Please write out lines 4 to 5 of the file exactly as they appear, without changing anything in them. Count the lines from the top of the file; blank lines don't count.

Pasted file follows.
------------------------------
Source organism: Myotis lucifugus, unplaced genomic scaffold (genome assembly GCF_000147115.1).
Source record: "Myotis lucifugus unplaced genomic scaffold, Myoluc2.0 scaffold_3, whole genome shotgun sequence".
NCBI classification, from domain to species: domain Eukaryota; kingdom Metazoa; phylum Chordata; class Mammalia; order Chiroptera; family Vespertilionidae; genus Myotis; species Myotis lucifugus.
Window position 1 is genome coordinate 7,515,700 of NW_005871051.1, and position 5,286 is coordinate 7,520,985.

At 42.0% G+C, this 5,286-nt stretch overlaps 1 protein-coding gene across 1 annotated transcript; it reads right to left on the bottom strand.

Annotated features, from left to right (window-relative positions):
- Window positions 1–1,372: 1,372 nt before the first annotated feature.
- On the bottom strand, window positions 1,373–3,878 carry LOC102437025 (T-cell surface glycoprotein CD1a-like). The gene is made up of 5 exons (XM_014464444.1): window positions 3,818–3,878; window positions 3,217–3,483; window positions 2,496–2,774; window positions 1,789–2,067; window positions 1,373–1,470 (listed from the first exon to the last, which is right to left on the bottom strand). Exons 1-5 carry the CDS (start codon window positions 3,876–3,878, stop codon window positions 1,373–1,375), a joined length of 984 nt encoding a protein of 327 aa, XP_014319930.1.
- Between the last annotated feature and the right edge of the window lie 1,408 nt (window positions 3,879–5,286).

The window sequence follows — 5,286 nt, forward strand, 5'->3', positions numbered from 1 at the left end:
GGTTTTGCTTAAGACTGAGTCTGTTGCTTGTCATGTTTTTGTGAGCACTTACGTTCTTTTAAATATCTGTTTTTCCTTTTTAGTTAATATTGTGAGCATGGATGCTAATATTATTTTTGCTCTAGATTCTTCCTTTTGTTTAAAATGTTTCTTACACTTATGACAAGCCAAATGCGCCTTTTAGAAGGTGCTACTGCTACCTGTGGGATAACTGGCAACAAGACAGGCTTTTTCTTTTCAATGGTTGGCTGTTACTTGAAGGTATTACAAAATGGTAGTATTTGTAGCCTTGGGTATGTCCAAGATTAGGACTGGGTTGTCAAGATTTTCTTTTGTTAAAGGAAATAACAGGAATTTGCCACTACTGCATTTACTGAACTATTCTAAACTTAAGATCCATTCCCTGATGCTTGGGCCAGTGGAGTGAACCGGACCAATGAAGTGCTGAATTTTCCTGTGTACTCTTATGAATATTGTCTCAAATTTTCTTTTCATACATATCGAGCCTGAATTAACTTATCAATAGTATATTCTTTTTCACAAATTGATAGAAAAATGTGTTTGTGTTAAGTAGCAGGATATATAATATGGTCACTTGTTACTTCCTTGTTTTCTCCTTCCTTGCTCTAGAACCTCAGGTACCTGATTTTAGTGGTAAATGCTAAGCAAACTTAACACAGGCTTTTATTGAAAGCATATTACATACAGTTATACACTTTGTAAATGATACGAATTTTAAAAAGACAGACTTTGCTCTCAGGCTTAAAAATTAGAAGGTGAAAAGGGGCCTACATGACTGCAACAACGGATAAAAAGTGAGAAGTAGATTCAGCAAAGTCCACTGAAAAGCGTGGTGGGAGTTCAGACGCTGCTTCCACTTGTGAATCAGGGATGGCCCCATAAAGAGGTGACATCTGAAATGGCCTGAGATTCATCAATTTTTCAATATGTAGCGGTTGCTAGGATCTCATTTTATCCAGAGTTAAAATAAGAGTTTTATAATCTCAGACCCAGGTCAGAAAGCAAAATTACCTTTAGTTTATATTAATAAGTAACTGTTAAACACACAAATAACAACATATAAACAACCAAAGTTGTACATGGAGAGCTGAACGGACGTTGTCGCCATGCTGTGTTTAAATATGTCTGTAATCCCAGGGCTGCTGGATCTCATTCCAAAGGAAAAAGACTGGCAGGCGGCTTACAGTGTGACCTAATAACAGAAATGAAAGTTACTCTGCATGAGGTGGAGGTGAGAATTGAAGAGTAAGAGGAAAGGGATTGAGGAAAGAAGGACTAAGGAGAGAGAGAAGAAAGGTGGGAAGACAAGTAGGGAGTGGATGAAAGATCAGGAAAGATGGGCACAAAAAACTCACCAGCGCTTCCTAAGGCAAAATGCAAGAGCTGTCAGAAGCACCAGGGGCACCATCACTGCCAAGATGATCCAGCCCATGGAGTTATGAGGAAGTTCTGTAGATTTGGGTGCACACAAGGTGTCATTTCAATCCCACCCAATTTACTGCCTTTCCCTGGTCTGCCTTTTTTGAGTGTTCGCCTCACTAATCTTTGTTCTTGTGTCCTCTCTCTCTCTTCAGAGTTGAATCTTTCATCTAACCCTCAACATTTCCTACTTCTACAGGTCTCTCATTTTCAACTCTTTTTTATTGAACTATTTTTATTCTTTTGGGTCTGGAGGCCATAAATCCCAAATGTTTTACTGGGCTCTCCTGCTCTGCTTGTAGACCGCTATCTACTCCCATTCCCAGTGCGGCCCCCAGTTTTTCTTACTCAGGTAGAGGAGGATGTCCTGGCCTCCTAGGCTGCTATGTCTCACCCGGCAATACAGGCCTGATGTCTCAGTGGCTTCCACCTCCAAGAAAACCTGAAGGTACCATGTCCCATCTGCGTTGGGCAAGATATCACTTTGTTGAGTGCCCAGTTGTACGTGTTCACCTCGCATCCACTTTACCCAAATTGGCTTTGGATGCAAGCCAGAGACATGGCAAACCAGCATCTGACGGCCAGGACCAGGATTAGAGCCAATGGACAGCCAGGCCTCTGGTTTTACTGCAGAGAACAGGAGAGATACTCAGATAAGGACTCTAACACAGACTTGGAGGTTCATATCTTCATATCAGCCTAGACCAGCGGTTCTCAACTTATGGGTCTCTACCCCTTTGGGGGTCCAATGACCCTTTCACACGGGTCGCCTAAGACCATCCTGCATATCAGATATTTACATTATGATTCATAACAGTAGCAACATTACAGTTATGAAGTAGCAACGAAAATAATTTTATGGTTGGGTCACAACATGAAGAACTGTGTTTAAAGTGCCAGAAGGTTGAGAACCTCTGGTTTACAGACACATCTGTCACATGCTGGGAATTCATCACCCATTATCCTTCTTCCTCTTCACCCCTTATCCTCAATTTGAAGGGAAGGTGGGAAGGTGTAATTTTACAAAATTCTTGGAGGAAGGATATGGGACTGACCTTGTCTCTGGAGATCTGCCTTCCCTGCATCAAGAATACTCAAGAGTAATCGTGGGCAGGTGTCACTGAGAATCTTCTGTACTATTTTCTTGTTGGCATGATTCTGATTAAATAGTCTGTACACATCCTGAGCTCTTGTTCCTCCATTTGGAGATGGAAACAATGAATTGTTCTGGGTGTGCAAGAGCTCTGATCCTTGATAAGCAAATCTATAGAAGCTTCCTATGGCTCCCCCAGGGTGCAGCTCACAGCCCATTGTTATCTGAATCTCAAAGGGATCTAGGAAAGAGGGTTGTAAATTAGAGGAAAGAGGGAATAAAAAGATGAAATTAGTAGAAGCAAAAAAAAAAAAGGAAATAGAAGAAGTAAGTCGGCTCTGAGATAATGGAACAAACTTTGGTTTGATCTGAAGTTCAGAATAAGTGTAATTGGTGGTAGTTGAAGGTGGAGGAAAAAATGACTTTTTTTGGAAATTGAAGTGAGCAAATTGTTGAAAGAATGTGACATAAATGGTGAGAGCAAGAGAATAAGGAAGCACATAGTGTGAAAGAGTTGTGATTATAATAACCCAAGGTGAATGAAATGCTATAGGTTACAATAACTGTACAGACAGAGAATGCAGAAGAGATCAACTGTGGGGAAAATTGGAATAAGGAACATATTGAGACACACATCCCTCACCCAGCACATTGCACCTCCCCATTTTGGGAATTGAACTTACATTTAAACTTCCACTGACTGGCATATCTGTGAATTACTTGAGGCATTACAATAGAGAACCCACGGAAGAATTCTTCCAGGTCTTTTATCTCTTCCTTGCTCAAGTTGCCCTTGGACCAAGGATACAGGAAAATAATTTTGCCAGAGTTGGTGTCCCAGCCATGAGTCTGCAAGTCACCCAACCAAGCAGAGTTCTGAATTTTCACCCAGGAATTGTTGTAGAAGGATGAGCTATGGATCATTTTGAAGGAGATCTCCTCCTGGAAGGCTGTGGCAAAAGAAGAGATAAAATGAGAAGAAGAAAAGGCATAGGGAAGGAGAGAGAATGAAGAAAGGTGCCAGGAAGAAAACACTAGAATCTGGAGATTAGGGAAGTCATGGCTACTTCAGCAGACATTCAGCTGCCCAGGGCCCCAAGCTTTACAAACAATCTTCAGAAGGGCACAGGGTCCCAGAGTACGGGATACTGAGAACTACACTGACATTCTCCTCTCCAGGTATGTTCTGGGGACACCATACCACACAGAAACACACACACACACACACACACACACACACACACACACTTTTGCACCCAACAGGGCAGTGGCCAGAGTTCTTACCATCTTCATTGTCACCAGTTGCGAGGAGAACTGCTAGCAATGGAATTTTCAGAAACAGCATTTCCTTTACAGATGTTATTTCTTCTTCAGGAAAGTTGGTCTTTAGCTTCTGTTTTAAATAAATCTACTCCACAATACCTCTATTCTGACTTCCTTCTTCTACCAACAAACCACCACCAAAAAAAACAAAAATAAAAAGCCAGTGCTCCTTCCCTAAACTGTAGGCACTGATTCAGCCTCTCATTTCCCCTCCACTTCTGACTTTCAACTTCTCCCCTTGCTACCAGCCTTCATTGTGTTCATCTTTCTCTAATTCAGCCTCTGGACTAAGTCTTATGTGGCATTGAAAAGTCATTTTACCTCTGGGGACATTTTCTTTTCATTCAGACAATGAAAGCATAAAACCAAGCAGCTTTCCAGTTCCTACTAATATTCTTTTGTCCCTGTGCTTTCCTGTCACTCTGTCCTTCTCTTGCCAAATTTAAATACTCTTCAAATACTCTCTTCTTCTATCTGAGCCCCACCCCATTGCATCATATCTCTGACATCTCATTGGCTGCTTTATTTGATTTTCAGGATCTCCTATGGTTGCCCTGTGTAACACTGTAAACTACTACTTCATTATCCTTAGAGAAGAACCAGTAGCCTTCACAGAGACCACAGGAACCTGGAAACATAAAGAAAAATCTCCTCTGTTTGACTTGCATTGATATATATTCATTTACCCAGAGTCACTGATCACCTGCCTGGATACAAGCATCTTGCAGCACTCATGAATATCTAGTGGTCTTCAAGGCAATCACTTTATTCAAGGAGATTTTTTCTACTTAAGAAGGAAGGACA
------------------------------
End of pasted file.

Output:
Window position 1 is genome coordinate 7,515,700 of NW_005871051.1, and position 5,286 is coordinate 7,520,985.

At 42.0% G+C, this 5,286-nt stretch overlaps 1 protein-coding gene across 1 annotated transcript; it reads right to left on the bottom strand.